Wednesday, February 10, 2016

The Review: Brave Genius



In Brave Genius: A Scientist, a Philosopher, and Their Daring Adventures from the French Resistance to the Nobel Prize* (2014) University of Wisconsin molecular biologist Sean B. Carroll is the story of two men who tried to live ethical lives during some of the world’s darkest hours. 

Brave Genius follows the parallel lives of Albert Camus and Jacques Monod, two of twentieth century France’s greatest thinkers and ethicists.  Both men were Nobel Laureates (Camus for literature, Monod for physiology) whose professional successes were matched by their activities—both overt and covert—as public intellectuals. 

During the German occupation of France in WWII, Camus and Monod were active members of the French Resistance: Camus wrote scathing editorials in the Resistance newspaper Combat while Monod led sabotage missions—activities frequently punished by execution.  After the war, both men became outspoken critics of Soviet-style Communism and the stultifying effects of totalitarianism on personal liberties and public discourse. 



The strongest aspect of Brave Genius is in its characterization of Monod and his daring-do.  Truly, it is Monod who is the hero of this book—and rightly so.  Until I read Brave Genius, I was not familiar with Monod, his awarding winning work on gene expression, or even his contributions to French intellectual life.  Carroll’s tight, tension-building prose underscores the gravity of Monod’s heroic actions.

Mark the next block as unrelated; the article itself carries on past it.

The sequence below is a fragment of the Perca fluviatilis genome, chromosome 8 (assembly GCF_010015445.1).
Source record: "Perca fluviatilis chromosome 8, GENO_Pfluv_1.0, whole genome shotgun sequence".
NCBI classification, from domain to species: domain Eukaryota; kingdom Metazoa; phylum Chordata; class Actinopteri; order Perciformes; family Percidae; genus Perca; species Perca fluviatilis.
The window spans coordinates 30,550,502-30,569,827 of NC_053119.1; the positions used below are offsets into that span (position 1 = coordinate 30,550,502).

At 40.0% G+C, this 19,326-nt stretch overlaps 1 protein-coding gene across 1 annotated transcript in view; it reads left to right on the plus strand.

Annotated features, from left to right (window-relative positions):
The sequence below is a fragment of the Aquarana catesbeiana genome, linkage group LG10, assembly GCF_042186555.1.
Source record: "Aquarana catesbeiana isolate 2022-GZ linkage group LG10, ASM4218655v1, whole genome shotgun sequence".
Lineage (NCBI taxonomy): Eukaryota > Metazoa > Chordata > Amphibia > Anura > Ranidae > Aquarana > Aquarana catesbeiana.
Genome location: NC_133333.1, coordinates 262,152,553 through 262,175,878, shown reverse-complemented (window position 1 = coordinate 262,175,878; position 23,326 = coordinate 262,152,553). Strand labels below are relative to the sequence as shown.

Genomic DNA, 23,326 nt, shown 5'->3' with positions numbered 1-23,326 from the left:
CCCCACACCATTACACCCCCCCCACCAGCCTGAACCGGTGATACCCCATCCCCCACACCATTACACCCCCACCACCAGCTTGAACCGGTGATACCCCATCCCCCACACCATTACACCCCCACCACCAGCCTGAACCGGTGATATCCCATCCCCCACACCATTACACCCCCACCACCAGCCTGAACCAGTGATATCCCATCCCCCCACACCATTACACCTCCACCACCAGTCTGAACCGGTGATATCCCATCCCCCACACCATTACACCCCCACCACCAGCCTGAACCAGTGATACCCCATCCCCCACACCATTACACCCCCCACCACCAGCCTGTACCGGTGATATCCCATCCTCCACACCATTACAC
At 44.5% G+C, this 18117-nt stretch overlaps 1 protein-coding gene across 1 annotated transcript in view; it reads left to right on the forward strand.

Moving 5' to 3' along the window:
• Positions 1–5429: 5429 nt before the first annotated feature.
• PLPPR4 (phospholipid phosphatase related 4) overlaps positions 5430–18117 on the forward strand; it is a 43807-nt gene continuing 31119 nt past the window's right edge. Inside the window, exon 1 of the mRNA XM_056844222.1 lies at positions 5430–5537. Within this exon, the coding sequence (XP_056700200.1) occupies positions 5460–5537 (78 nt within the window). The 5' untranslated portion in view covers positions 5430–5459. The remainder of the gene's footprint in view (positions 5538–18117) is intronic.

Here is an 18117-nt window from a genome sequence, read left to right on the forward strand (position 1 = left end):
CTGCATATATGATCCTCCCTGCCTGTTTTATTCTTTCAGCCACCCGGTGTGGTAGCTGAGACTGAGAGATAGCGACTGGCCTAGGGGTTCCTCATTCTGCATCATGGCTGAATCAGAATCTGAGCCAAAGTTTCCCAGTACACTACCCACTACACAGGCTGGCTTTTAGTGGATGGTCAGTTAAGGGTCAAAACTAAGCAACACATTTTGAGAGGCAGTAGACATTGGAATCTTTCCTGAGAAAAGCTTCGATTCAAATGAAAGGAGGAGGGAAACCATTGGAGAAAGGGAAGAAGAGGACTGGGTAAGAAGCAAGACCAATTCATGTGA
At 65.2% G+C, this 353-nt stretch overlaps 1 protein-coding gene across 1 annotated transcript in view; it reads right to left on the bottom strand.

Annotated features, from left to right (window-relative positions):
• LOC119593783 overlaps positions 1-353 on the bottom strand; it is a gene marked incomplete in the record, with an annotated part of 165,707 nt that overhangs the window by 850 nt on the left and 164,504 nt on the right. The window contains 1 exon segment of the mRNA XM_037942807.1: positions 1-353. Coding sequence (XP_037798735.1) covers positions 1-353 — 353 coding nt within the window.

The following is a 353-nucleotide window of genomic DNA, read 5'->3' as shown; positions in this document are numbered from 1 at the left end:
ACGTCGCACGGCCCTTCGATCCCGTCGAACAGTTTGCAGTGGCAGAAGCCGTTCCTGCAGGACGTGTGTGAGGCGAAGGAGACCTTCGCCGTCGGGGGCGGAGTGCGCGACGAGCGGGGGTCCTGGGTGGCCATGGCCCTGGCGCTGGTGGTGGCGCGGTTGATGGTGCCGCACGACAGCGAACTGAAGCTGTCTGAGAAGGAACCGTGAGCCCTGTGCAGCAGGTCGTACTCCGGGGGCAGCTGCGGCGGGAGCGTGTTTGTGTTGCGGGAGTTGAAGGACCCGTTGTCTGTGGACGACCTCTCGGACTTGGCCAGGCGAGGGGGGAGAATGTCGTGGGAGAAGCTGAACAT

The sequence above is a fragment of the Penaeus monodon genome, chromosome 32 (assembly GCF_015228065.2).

Ironically, Brave Genius’s greatest weakness is its central marketing point: the friendship between Monod and Camus.  The book is marketed as an exploration of the formative friendship between Camus and Monod; Carroll goes so far as to claim that Camus’s friendship with Monod was on the most indelible relationships Camus ever had.  However, Carroll only succeeds in showing how the men lead parallel lives, the reader is left in the awkward position of having to accept that the men had a fraternal bond based on a few excerpted letters and the author’s word alone.  Had Carroll brought the friends together more within the pages of Brave Genius, this claim at deep friendship would have seemed less tenuous.   

Overall, Brave Genius is well worth a read for Camus fans, French culture enthusiasts, and war buffs alike. 



*This book was sent to me by the publisher for review.  I have not been financially compensated for this review and the thoughts expressed herein are my own.  

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